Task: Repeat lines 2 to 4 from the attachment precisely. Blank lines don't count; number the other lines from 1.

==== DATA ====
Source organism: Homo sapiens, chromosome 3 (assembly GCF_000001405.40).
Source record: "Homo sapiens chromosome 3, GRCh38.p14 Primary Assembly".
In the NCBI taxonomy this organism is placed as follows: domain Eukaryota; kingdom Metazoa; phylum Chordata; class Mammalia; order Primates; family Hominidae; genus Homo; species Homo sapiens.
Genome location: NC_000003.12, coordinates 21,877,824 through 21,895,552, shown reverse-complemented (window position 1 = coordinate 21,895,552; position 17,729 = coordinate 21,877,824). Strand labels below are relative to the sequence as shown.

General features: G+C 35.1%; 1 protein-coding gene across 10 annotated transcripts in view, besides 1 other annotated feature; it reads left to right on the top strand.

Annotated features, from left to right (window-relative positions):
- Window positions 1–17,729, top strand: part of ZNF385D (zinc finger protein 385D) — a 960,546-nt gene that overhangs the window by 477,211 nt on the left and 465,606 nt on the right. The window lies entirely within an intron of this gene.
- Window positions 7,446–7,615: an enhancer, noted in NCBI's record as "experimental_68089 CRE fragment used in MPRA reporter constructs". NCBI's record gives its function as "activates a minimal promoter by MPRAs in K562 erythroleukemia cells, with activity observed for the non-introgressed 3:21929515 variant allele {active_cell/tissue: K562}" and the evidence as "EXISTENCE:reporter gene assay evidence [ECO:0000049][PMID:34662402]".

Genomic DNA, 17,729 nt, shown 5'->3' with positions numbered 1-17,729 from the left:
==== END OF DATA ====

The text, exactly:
Source record: "Homo sapiens chromosome 3, GRCh38.p14 Primary Assembly".
In the NCBI taxonomy this organism is placed as follows: domain Eukaryota; kingdom Metazoa; phylum Chordata; class Mammalia; order Primates; family Hominidae; genus Homo; species Homo sapiens.
Genome location: NC_000003.12, coordinates 21,877,824 through 21,895,552, shown reverse-complemented (window position 1 = coordinate 21,895,552; position 17,729 = coordinate 21,877,824). Strand labels below are relative to the sequence as shown.